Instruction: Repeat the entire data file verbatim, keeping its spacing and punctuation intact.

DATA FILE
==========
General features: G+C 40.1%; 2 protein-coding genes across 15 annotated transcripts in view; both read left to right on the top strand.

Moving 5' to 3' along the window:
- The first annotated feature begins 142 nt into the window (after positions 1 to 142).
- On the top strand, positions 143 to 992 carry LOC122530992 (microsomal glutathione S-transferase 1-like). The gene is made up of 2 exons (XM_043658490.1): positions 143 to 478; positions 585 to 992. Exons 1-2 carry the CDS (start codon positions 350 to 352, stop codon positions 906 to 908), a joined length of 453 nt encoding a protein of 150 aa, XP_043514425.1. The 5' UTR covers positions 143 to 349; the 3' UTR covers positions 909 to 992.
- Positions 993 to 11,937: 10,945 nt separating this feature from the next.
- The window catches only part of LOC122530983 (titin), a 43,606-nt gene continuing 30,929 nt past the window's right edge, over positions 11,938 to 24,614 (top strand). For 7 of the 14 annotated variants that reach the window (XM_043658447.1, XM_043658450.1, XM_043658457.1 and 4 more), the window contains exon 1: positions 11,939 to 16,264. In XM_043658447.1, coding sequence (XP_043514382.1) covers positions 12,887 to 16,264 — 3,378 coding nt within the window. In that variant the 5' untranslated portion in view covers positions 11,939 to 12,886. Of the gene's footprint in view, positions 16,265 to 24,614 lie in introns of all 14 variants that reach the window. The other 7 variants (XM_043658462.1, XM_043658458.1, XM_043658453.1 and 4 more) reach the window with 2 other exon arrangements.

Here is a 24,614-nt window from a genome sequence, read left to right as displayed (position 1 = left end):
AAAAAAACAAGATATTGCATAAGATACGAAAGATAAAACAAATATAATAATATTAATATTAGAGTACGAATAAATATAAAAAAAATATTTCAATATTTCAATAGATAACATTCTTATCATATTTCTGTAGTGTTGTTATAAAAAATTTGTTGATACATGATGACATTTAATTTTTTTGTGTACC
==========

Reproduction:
General features: G+C 40.1%; 2 protein-coding genes across 15 annotated transcripts in view; both read left to right on the top strand.

Moving 5' to 3' along the window:
- The first annotated feature begins 142 nt into the window (after positions 1 to 142).
- On the top strand, positions 143 to 992 carry LOC122530992 (microsomal glutathione S-transferase 1-like). The gene is made up of 2 exons (XM_043658490.1): positions 143 to 478; positions 585 to 992. Exons 1-2 carry the CDS (start codon positions 350 to 352, stop codon positions 906 to 908), a joined length of 453 nt encoding a protein of 150 aa, XP_043514425.1. The 5' UTR covers positions 143 to 349; the 3' UTR covers positions 909 to 992.
- Positions 993 to 11,937: 10,945 nt separating this feature from the next.
- The window catches only part of LOC122530983 (titin), a 43,606-nt gene continuing 30,929 nt past the window's right edge, over positions 11,938 to 24,614 (top strand). For 7 of the 14 annotated variants that reach the window (XM_043658447.1, XM_043658450.1, XM_043658457.1 and 4 more), the window contains exon 1: positions 11,939 to 16,264. In XM_043658447.1, coding sequence (XP_043514382.1) covers positions 12,887 to 16,264 — 3,378 coding nt within the window. In that variant the 5' untranslated portion in view covers positions 11,939 to 12,886. Of the gene's footprint in view, positions 16,265 to 24,614 lie in introns of all 14 variants that reach the window. The other 7 variants (XM_043658462.1, XM_043658458.1, XM_043658453.1 and 4 more) reach the window with 2 other exon arrangements.

Here is a 24,614-nt window from a genome sequence, read left to right as displayed (position 1 = left end):
AAAAAAACAAGATATTGCATAAGATACGAAAGATAAAACAAATATAATAATATTAATATTAGAGTACGAATAAATATAAAAAAAATATTTCAATATTTCAATAGATAACATTCTTATCATATTTCTGTAGTGTTGTTATAAAAAATTTGTTGATACATGATGACATTTAATTTTTTTGTGTACC